On October 2, 1995, the United States Supreme Court denied Martini's petition for certiorari. Martini v. New Jersey, ___ U.S. ___, 116 S. Ct. 203, 133 L. Ed. 2d 137. The following day, the Law Division issued a warrant for defendant's execution, to take place on November 15, 1995. On October 30, 1995, the Public Defender applied to the Law Division for permission to pursue post-conviction relief on defendant's behalf over his objection, or for an evidentiary hearing on his competency, as well as for a stay of execution pending post-conviction relief proceedings. At a hearing that same day, the Public Defender acknowledged that defendant did not wish to stay his execution or seek any post-conviction relief. Defendant informed the court that this was correct. With his consent, the court appointed independent counsel for defendant from a list supplied by the Public Defender. The Court also appointed a psychiatrist to examine defendant to determine his competence to waive post-conviction proceedings. On February 14, 1996, at the Conclusion of a two-day competency hearing, the trial court ruled that defendant was competent to waive post-conviction proceedings, and that the Public Defender could not seek post-conviction relief on defendant's behalf over his objection. The trial court continued the stay of defendant's execution pending review by this Court. The Public Defender appealed the denial of her motion to pursue post-conviction relief. We expedited review of the matter and held oral argument on May 29, 1996.

II

Although the context differs, the issues are essentially the same as those that we faced in State v. Koedatich, reported at 98 N.J. 553 (1984) (Koedatich I), and 112 N.J. 225 (1988) (Koedatich II), cert. denied, 488 U.S. 1017, 109 S. Ct. 813, 102 L. Ed. 2d 803 (1989), and State v. Hightower, 120 N.J. 378, 577 A.2d 99 (1990). In those cases, each defendant asked either that no mitigating evidence be presented on his behalf, that he be permitted to ask the jury to sentence him to death immediately, or that no appeal of his sentence of death be taken. Koedatich attempted to waive a jury during the penalty phase and instructed his attorney to introduce no mitigating evidence. Koedatich II, (supra) , 112 N.J. at 327. Defense counsel followed those instructions and made neither an opening nor closing statement, and presented no evidence in the penalty phase. Ibid. After the jury imposed the sentence of death, the Public Defender filed an appeal on Koedatich's behalf over his objection. An automatic stay of Koedatich's execution was entered. Koedatich asked this Court to vacate the stay of his execution and to dismiss the appeal that the Public Defender had filed on his behalf. Koedatich I, (supra) , 98 N.J. at 553. He asked to be executed immediately. We denied Koedatich's motion to dismiss his appeal or to vacate the stay of execution, but ordered that in addition to the appeal prosecuted by the Public Defender, the defendant might secure other counsel or proceed pro se in order to raise such argument on the appeal as he might feel necessary or appropriate. Ibid. The Public Defender prosecuted a successful appeal on Koedatich's behalf. In our decision of that appeal, we set forth the reasons for our earlier decision that the Public Defender's appeal should not be dismissed. We noted that "persuasive policy reasons exist for not allowing a defendant in a capital case to execute even a knowing and voluntary waiver of his right to present mitigating evidence during the penalty phase. These policy reasons are based substantially on the State's 'interest in a reliable penalty determination.'" Koedatich II, (supra) , 112 N.J. at 329-30 (quoting People v. Deere, 41 Cal. 3d 353, 710 P.2d 925, 931, 222 Cal. Rptr. 13 (Cal. 1985)). We also quoted with approval the Appellate Division's interlocutory opinion in the Hightower case *fn1 in which the court allowed a defense attorney to present mitigating evidence even over the client's express order not to contest the imposition of the death sentence:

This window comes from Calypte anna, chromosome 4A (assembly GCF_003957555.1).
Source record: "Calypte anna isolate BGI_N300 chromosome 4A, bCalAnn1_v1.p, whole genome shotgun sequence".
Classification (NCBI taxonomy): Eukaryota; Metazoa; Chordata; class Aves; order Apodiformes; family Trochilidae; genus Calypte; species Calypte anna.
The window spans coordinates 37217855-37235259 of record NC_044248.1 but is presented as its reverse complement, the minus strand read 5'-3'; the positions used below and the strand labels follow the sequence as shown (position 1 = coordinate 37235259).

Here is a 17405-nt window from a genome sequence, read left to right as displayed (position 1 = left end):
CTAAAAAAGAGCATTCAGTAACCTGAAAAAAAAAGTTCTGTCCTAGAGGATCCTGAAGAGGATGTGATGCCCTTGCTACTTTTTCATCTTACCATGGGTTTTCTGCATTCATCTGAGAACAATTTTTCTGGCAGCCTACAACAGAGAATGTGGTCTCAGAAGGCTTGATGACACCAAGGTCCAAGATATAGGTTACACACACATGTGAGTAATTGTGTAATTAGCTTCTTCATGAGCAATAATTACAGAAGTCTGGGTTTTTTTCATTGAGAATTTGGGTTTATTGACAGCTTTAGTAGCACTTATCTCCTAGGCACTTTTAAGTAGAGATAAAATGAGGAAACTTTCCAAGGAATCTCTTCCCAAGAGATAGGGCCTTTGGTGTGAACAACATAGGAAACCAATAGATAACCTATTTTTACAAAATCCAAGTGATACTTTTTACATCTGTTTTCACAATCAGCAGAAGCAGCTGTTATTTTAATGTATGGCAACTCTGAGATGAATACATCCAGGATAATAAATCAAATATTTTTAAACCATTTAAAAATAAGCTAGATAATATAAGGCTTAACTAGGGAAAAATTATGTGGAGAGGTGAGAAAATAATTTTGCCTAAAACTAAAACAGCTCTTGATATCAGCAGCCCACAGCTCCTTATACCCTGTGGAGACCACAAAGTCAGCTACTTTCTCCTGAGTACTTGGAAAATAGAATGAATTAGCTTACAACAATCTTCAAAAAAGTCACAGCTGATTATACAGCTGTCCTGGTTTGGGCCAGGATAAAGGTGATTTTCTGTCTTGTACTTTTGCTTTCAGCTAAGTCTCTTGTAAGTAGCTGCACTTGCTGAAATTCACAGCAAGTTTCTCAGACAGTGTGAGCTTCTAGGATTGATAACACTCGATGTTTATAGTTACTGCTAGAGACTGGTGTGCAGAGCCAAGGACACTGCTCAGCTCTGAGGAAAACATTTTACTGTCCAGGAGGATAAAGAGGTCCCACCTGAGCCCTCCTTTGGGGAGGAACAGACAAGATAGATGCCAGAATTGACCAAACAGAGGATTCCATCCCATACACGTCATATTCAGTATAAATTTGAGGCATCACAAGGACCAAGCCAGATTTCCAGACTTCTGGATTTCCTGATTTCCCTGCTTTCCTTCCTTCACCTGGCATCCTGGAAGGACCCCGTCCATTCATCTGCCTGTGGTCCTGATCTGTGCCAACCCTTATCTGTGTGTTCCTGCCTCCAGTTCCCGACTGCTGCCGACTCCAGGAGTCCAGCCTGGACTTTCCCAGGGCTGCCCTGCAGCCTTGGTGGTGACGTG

Certainly tension exists between the desires of the client as expressed to his lawyer and the constitutional necessity to insure that the ultimate penalty is not extracted in a "wanton and freakish manner." In normal circumstances, the lawyer is required by the Rules of Professional Conduct to ...